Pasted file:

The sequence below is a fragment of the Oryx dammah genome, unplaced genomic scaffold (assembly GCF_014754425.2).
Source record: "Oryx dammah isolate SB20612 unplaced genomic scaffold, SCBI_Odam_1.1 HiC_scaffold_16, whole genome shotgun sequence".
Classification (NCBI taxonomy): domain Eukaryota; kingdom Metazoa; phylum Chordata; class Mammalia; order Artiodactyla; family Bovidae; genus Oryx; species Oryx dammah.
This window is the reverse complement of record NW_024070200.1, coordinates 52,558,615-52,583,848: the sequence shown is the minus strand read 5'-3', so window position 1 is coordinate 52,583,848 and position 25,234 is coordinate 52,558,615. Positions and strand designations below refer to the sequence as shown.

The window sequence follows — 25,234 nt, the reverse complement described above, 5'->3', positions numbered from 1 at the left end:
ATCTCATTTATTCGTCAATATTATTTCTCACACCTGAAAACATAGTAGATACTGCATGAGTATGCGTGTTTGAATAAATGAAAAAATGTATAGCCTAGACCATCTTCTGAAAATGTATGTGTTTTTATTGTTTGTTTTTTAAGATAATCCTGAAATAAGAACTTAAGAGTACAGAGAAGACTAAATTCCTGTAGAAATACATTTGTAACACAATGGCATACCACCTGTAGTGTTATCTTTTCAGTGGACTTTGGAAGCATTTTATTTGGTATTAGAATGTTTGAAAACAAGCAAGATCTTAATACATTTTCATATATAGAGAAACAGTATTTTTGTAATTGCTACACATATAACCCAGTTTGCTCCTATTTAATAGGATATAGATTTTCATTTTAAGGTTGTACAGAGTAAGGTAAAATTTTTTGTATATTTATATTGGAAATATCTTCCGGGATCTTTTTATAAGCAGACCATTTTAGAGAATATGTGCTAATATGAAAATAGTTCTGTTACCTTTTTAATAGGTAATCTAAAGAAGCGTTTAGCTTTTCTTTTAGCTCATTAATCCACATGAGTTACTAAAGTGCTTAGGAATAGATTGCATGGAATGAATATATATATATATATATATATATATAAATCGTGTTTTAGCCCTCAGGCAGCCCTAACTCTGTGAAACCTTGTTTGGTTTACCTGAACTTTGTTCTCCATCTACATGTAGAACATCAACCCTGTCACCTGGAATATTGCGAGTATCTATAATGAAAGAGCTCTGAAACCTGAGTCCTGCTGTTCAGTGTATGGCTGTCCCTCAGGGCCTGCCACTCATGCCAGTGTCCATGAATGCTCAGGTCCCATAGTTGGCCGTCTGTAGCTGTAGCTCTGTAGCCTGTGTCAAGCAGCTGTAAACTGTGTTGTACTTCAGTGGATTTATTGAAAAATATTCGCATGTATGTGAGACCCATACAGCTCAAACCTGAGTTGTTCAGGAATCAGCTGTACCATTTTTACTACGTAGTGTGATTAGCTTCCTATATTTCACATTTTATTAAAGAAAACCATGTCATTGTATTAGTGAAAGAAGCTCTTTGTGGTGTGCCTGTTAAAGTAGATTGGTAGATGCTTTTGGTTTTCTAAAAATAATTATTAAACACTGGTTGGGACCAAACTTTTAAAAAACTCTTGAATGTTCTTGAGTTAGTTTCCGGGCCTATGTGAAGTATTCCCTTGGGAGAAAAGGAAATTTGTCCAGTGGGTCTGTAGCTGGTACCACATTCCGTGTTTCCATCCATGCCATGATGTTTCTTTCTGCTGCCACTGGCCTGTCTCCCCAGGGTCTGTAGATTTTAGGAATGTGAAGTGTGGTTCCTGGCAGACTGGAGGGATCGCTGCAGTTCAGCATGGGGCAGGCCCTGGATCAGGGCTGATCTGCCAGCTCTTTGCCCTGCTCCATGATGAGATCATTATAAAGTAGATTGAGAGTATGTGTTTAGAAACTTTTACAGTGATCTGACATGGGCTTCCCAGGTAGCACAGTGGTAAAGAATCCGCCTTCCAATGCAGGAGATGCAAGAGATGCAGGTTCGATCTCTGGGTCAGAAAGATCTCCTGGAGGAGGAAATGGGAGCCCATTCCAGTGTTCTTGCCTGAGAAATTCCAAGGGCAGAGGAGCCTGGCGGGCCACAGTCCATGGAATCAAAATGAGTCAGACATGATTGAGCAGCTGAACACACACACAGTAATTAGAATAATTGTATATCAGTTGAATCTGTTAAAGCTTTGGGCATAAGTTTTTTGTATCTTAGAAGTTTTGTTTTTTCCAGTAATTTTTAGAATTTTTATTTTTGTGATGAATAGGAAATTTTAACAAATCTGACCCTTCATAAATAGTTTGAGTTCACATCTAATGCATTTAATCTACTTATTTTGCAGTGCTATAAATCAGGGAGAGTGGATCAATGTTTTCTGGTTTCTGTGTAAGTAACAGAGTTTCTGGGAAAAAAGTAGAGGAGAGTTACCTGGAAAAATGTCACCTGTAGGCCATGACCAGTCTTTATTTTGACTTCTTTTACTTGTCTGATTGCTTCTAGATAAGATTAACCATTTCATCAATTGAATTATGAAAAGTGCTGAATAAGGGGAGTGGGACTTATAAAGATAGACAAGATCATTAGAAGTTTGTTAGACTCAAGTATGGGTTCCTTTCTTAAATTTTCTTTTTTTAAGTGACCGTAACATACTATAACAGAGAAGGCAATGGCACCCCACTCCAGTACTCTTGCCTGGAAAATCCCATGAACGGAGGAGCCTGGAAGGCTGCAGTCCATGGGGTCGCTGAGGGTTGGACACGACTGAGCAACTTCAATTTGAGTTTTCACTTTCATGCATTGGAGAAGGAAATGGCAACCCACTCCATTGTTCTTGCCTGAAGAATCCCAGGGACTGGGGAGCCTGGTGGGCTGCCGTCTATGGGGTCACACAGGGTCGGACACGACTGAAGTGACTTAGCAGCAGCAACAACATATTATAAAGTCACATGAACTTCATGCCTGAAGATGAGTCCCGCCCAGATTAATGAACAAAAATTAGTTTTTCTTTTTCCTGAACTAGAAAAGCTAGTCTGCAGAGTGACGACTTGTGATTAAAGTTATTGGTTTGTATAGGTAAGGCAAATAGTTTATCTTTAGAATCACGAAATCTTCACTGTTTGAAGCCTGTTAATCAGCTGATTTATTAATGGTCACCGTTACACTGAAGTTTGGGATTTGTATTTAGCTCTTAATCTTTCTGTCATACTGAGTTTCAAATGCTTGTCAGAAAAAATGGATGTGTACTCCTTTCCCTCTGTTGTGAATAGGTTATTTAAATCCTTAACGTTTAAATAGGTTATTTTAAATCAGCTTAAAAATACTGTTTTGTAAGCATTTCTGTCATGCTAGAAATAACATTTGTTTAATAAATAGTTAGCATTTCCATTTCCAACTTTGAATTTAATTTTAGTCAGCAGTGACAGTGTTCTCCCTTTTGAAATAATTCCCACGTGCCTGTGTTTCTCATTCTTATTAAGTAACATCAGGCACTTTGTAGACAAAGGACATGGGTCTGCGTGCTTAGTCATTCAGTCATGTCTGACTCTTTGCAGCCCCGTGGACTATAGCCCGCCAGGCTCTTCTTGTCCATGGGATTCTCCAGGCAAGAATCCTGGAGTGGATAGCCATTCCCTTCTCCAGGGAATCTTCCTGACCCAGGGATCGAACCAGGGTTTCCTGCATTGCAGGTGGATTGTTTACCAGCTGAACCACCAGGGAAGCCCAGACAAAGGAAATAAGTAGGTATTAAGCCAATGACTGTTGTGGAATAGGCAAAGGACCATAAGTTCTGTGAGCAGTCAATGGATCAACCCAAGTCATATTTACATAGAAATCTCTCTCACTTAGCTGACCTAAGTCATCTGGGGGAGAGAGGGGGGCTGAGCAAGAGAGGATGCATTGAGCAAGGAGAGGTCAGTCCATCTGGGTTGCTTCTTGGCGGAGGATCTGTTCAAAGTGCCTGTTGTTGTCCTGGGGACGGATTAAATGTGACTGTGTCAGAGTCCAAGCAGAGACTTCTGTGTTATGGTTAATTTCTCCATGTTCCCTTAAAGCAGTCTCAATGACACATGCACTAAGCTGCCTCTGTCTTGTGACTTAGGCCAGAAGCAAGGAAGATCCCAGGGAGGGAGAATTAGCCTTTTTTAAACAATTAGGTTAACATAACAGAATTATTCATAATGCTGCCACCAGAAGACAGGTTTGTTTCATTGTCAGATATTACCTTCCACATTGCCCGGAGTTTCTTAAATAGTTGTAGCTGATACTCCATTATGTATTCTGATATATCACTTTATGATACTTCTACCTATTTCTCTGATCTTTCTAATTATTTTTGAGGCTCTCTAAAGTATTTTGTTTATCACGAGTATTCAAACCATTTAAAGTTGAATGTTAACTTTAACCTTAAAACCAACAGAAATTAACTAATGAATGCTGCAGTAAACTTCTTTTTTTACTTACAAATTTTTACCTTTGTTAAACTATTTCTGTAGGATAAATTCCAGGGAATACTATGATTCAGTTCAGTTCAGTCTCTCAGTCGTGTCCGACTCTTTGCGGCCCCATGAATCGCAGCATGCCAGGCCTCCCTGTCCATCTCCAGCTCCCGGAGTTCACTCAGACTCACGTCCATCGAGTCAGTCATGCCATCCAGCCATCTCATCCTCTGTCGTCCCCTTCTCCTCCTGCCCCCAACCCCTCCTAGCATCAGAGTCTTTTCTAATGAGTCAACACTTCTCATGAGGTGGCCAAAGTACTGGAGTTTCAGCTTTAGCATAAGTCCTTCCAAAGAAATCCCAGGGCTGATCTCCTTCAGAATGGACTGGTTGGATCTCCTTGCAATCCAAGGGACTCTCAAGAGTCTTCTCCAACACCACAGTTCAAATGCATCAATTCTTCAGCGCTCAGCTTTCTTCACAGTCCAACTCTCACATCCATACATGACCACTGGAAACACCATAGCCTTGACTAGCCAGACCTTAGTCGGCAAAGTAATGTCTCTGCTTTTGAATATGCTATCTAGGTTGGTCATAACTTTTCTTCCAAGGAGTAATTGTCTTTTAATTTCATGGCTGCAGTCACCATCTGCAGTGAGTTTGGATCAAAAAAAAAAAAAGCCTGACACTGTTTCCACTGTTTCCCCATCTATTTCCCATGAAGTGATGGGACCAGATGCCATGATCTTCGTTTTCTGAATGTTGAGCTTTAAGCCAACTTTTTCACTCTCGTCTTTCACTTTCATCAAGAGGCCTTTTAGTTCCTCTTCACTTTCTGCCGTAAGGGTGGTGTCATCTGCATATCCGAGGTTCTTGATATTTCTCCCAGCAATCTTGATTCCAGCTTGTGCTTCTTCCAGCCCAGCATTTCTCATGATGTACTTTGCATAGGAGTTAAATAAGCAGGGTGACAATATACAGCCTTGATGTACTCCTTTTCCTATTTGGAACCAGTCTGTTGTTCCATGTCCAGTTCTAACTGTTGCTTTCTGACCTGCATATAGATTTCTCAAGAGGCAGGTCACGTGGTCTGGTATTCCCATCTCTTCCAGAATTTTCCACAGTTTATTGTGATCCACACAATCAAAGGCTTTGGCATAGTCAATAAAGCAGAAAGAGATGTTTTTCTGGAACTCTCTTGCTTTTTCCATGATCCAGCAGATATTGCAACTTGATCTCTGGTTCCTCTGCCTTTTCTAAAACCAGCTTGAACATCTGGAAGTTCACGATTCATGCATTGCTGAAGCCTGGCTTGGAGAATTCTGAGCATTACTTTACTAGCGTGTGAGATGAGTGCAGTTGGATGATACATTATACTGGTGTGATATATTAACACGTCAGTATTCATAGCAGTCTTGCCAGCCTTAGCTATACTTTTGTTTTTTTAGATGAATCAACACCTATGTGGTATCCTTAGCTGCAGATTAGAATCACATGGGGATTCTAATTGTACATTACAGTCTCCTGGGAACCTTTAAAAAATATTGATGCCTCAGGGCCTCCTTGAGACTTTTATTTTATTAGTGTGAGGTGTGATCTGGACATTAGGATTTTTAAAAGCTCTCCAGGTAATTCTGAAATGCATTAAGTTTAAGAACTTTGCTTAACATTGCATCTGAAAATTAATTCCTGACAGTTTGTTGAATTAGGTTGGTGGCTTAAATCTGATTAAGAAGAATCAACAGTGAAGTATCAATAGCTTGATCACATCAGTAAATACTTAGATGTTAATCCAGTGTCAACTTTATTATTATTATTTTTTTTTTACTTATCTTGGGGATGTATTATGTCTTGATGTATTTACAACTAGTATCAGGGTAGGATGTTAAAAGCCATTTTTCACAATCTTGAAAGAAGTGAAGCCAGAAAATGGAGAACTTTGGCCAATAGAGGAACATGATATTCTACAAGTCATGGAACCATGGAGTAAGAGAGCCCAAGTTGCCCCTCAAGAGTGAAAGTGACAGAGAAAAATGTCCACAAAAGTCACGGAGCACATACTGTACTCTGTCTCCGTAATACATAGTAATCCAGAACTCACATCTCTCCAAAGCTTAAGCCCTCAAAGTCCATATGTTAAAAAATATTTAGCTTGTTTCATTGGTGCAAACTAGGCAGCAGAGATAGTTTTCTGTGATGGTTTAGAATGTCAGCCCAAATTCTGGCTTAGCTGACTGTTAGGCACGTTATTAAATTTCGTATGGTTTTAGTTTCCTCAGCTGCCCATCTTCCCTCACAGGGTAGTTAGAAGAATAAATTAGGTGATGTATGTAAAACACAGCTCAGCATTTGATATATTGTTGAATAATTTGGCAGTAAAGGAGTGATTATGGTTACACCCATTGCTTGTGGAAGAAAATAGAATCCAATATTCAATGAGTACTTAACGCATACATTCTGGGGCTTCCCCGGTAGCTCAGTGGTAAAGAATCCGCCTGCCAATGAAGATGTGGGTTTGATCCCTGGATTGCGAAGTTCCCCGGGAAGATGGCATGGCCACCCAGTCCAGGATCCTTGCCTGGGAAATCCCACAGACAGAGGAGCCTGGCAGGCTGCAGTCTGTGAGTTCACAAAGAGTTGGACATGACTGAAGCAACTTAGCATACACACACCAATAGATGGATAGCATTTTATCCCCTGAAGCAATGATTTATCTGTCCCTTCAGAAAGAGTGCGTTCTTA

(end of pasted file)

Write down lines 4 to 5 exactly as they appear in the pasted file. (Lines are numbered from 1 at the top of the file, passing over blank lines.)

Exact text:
This window is the reverse complement of record NW_024070200.1, coordinates 52,558,615-52,583,848: the sequence shown is the minus strand read 5'-3', so window position 1 is coordinate 52,583,848 and position 25,234 is coordinate 52,558,615. Positions and strand designations below refer to the sequence as shown.

The window sequence follows — 25,234 nt, the reverse complement described above, 5'->3', positions numbered from 1 at the left end: